I recently finished reading a very interesting book, The 2% Solution by Matt Miller (there's a link in the sidebar if you want to check it out). The basic premise is that many of the biggest problems our country faces could be solved in ways that liberals and conservatives could agree to (the author claims they can "love" these ideas, but that's a bit optimistic) by spending just 2% of our nation's GDP each year.
There are a lot of big ideas in the book, far more than a single blog article can cover, but I've been mulling over one specific, relatively small idea for some time. I think it's worth consideration, though the details might need to be tweaked. It's one of the least-partisan issues the book raises, so it's perhaps one that might actually be addressed at some point.
The idea is to provide public financing of elections on a national level, something which has been tried in several areas around the country. Portland just had its first "Voter Owned Elections", with mixed success (see Jack Bog's Blog for extensive coverage).
Most such systems involve candidates for office qualifying in some way for public funds for their campaigns. In Portland, qualification requires collecting 1,000 or 1,500 checks for $5 from individual voters within the city, at which point the candidate is given between $150,000 at $250,000 (all details depending on the office and whether in the primary or general election). Candidates who participate agree not to spend money beyond the public financing amount. If a candidate's opponent chooses not to participate, and spends more than the public financing amount, the public financing candidate gets additional funds to match.
It's a fairly complicated system, and as the case of Emilie Boyles (see Jack's postings above) illustrates, it's wide open for fraud. In fact, Ms. Boyles' supporters claimed as a "defense" that the rules were just too complicated to figure out (which begs the question... if Ms. Boyles couldn't figure out the campaign finance rules, was she really qualified to hold the office in question?)
Anyhow, this 2% solution idea is a radically different approach. Instead of having to qualify as a "legitimate" candidate and then getting a big ol' bag of cash, the idea is that each voter is given a $50 political donation voucher (perhaps as a debit card or some other mechanism). The voter may spend that money on any campaign that he wishes, or split up the money among different campaigns. Or, not spend the money at all.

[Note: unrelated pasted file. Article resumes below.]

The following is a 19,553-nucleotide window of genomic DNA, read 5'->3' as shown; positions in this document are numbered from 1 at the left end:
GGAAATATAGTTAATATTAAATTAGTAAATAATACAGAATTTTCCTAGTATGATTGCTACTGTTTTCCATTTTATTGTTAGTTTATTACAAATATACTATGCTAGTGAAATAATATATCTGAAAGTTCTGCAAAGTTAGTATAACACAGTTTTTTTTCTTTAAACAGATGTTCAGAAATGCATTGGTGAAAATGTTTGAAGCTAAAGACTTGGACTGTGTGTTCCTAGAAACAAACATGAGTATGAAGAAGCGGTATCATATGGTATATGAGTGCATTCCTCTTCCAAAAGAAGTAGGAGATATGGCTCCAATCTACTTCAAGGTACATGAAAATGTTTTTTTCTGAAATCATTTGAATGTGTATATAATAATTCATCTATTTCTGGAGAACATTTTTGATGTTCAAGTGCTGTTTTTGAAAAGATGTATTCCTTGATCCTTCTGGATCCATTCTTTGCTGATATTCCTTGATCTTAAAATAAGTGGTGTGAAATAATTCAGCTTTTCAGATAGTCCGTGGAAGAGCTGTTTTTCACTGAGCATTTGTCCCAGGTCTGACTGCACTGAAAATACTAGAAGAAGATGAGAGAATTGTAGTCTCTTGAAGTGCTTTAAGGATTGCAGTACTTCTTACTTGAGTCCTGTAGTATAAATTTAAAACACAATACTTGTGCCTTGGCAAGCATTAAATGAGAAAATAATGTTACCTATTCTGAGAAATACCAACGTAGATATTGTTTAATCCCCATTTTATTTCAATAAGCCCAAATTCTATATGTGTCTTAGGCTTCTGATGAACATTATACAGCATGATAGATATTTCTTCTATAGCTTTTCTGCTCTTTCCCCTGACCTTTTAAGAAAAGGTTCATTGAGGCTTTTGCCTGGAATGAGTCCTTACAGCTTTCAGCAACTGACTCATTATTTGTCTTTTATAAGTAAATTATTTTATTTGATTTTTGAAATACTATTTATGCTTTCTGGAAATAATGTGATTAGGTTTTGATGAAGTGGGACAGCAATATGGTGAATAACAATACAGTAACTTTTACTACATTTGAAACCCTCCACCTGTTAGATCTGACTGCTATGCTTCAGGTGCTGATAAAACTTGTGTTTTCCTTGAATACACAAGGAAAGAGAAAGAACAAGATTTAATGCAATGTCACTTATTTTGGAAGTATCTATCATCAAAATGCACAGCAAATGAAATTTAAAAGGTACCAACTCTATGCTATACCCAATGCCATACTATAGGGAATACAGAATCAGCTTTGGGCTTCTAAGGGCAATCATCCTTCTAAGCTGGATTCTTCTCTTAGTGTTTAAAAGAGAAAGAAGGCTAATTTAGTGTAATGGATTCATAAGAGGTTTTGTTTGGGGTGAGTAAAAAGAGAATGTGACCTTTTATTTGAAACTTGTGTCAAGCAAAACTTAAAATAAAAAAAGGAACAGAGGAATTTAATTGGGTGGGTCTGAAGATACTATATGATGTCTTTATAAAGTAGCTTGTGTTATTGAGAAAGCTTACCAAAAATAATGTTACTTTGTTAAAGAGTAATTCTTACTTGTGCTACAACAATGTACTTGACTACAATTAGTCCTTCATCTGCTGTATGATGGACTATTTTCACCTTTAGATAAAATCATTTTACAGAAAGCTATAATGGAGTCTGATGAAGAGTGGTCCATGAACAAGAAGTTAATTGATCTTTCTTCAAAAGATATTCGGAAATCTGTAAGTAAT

What that does is eliminate the worry about "fringe candidates" making off with public money (they could, but they've got to convince real voters to give the money to them, so the problem is minimized) without putting an undue burden on legitimate candidates to qualify for funding. And, it distributes power to the people, in that nobody has to come up with the money to donate themselves, they're given that money to spend. Low income voters would be able to help financially support the candidates of their choice, which would certainly change the dynamics of most races. Currently, low income voters can be ignored to a certain extent, because while they may vote, they certainly won't be giving money to anyone. Put $50 in everybody's hands to spend on the candidates that they like, though, and watch the nature of public debate change overnight.
This approach also favors popular candidates, i.e., those with broad support in the community. In the Portland example, a candidate who can just barely collect 1,000 small donation checks is able to get the same level of funding as someone who could collect 5,000 or 10,000 donations. With this system, the more popular candidate could get proportionately more funding.
Now, the cost of such a program would be pretty high -- with 100 million voters (give or take) in this country, we're looking at $5 billion every time we charge up those $50 cards. Of course, not every voter would likely spend his allowance every cycle, and the proposal favored by Miller is intended for federal elections only. If we were to expand this program to the state and local level, $50/year is not going to do the trick. But I'm not convinced that the federal government should be paying for state and local candidates, either. Perhaps states could contribute an additional $25 per voter (in the case of Oregon, this would work out to around $50 million in state funding). Obviously the scope of the program needs to be worked out.
And finally, the proposal in the book is essentially to not regulate other expenditures or fundraising, which is seen as a lost cause. Rather, the idea is to offset the power of concentrated money interests by simply giving a financial voice to those who wouldn't otherwise have one. In other words, your favorite local billionaire would be free to spend as much of his own money as he wants on the candidates of his choice. The popular candidate with 1 million $50 public donations could still be outspent by the candidate who has 100 friends with $1 million each. So it's not a perfect system.
But it would put the power of public financing where it belongs -- in the hands of the people. And it would, as I say, give a financial voice in the political process to millions of people across the country who currently have none.
What do you think?